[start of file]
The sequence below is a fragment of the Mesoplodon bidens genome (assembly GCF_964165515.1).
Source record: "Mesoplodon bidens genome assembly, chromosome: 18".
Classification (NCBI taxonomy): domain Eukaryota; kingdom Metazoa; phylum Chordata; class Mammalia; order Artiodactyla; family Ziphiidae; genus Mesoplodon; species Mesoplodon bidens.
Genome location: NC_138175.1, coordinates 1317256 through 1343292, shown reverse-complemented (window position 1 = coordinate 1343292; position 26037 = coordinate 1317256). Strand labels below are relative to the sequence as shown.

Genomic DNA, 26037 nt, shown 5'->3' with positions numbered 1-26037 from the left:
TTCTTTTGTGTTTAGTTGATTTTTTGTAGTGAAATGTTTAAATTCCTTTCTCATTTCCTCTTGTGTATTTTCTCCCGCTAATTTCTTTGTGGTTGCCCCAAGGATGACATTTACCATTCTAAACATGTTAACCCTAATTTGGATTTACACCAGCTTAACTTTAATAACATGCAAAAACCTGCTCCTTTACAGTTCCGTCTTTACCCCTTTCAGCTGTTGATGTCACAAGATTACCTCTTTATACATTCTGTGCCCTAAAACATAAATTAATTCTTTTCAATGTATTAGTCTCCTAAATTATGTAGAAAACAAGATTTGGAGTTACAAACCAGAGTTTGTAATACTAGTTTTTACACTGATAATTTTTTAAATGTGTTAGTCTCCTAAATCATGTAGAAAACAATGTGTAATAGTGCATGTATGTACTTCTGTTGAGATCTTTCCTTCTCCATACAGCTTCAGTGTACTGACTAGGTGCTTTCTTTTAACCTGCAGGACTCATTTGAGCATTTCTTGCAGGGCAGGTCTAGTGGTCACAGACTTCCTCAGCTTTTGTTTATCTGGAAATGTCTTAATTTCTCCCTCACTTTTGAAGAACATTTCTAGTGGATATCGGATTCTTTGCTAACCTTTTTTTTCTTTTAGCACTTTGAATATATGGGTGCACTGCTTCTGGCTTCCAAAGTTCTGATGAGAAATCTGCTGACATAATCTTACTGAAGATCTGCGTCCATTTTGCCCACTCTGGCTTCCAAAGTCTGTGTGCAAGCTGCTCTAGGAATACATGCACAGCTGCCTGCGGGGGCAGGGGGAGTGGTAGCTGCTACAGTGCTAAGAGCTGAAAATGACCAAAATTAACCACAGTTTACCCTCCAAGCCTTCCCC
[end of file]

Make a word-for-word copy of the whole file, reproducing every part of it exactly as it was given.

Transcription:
The sequence below is a fragment of the Mesoplodon bidens genome (assembly GCF_964165515.1).
Source record: "Mesoplodon bidens genome assembly, chromosome: 18".
Classification (NCBI taxonomy): domain Eukaryota; kingdom Metazoa; phylum Chordata; class Mammalia; order Artiodactyla; family Ziphiidae; genus Mesoplodon; species Mesoplodon bidens.
Genome location: NC_138175.1, coordinates 1317256 through 1343292, shown reverse-complemented (window position 1 = coordinate 1343292; position 26037 = coordinate 1317256). Strand labels below are relative to the sequence as shown.

Genomic DNA, 26037 nt, shown 5'->3' with positions numbered 1-26037 from the left:
TTCTTTTGTGTTTAGTTGATTTTTTGTAGTGAAATGTTTAAATTCCTTTCTCATTTCCTCTTGTGTATTTTCTCCCGCTAATTTCTTTGTGGTTGCCCCAAGGATGACATTTACCATTCTAAACATGTTAACCCTAATTTGGATTTACACCAGCTTAACTTTAATAACATGCAAAAACCTGCTCCTTTACAGTTCCGTCTTTACCCCTTTCAGCTGTTGATGTCACAAGATTACCTCTTTATACATTCTGTGCCCTAAAACATAAATTAATTCTTTTCAATGTATTAGTCTCCTAAATTATGTAGAAAACAAGATTTGGAGTTACAAACCAGAGTTTGTAATACTAGTTTTTACACTGATAATTTTTTAAATGTGTTAGTCTCCTAAATCATGTAGAAAACAATGTGTAATAGTGCATGTATGTACTTCTGTTGAGATCTTTCCTTCTCCATACAGCTTCAGTGTACTGACTAGGTGCTTTCTTTTAACCTGCAGGACTCATTTGAGCATTTCTTGCAGGGCAGGTCTAGTGGTCACAGACTTCCTCAGCTTTTGTTTATCTGGAAATGTCTTAATTTCTCCCTCACTTTTGAAGAACATTTCTAGTGGATATCGGATTCTTTGCTAACCTTTTTTTTCTTTTAGCACTTTGAATATATGGGTGCACTGCTTCTGGCTTCCAAAGTTCTGATGAGAAATCTGCTGACATAATCTTACTGAAGATCTGCGTCCATTTTGCCCACTCTGGCTTCCAAAGTCTGTGTGCAAGCTGCTCTAGGAATACATGCACAGCTGCCTGCGGGGGCAGGGGGAGTGGTAGCTGCTACAGTGCTAAGAGCTGAAAATGACCAAAATTAACCACAGTTTACCCTCCAAGCCTTCCCC